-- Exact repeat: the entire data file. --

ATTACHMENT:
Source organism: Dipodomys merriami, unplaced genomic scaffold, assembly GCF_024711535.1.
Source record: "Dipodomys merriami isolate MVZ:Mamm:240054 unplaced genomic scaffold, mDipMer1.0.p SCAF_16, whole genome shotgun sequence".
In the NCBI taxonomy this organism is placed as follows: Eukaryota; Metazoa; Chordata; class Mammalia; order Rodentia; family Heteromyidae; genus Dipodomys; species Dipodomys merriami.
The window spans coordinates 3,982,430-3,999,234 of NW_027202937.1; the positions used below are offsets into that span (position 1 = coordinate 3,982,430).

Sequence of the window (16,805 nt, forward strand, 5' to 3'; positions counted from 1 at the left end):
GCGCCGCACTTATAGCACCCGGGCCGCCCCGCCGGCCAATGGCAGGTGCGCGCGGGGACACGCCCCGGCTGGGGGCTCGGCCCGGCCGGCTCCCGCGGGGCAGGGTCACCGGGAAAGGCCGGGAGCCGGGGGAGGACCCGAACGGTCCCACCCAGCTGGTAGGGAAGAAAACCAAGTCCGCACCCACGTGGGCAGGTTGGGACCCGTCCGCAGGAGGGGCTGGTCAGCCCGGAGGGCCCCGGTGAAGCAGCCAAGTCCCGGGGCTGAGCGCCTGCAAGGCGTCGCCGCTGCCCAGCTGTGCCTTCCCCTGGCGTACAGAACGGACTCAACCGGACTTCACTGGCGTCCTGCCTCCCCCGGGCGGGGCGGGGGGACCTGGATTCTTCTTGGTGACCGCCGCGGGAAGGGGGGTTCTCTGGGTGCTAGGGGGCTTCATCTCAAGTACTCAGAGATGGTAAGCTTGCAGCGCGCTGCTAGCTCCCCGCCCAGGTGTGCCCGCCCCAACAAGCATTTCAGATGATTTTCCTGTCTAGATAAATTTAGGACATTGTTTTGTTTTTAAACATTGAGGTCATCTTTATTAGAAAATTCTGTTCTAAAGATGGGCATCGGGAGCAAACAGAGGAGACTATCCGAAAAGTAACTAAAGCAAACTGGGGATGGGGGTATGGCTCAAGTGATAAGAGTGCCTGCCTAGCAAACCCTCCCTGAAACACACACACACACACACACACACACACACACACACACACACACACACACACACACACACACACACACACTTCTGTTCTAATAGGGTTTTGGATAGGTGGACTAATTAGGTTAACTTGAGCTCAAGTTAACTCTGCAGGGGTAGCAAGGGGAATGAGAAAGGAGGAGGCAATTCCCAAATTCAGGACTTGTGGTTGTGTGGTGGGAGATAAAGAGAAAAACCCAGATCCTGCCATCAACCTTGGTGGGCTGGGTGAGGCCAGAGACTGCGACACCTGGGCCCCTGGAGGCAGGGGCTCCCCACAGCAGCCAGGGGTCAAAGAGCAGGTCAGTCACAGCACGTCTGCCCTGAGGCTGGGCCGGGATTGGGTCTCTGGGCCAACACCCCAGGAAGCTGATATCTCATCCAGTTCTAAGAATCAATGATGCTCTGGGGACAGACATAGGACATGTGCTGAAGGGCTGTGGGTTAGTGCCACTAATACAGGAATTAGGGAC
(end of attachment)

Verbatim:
Source organism: Dipodomys merriami, unplaced genomic scaffold, assembly GCF_024711535.1.
Source record: "Dipodomys merriami isolate MVZ:Mamm:240054 unplaced genomic scaffold, mDipMer1.0.p SCAF_16, whole genome shotgun sequence".
In the NCBI taxonomy this organism is placed as follows: Eukaryota; Metazoa; Chordata; class Mammalia; order Rodentia; family Heteromyidae; genus Dipodomys; species Dipodomys merriami.
The window spans coordinates 3,982,430-3,999,234 of NW_027202937.1; the positions used below are offsets into that span (position 1 = coordinate 3,982,430).

Sequence of the window (16,805 nt, forward strand, 5' to 3'; positions counted from 1 at the left end):
GCGCCGCACTTATAGCACCCGGGCCGCCCCGCCGGCCAATGGCAGGTGCGCGCGGGGACACGCCCCGGCTGGGGGCTCGGCCCGGCCGGCTCCCGCGGGGCAGGGTCACCGGGAAAGGCCGGGAGCCGGGGGAGGACCCGAACGGTCCCACCCAGCTGGTAGGGAAGAAAACCAAGTCCGCACCCACGTGGGCAGGTTGGGACCCGTCCGCAGGAGGGGCTGGTCAGCCCGGAGGGCCCCGGTGAAGCAGCCAAGTCCCGGGGCTGAGCGCCTGCAAGGCGTCGCCGCTGCCCAGCTGTGCCTTCCCCTGGCGTACAGAACGGACTCAACCGGACTTCACTGGCGTCCTGCCTCCCCCGGGCGGGGCGGGGGGACCTGGATTCTTCTTGGTGACCGCCGCGGGAAGGGGGGTTCTCTGGGTGCTAGGGGGCTTCATCTCAAGTACTCAGAGATGGTAAGCTTGCAGCGCGCTGCTAGCTCCCCGCCCAGGTGTGCCCGCCCCAACAAGCATTTCAGATGATTTTCCTGTCTAGATAAATTTAGGACATTGTTTTGTTTTTAAACATTGAGGTCATCTTTATTAGAAAATTCTGTTCTAAAGATGGGCATCGGGAGCAAACAGAGGAGACTATCCGAAAAGTAACTAAAGCAAACTGGGGATGGGGGTATGGCTCAAGTGATAAGAGTGCCTGCCTAGCAAACCCTCCCTGAAACACACACACACACACACACACACACACACACACACACACACACACACACACACACACACACACACACACTTCTGTTCTAATAGGGTTTTGGATAGGTGGACTAATTAGGTTAACTTGAGCTCAAGTTAACTCTGCAGGGGTAGCAAGGGGAATGAGAAAGGAGGAGGCAATTCCCAAATTCAGGACTTGTGGTTGTGTGGTGGGAGATAAAGAGAAAAACCCAGATCCTGCCATCAACCTTGGTGGGCTGGGTGAGGCCAGAGACTGCGACACCTGGGCCCCTGGAGGCAGGGGCTCCCCACAGCAGCCAGGGGTCAAAGAGCAGGTCAGTCACAGCACGTCTGCCCTGAGGCTGGGCCGGGATTGGGTCTCTGGGCCAACACCCCAGGAAGCTGATATCTCATCCAGTTCTAAGAATCAATGATGCTCTGGGGACAGACATAGGACATGTGCTGAAGGGCTGTGGGTTAGTGCCACTAATACAGGAATTAGGGAC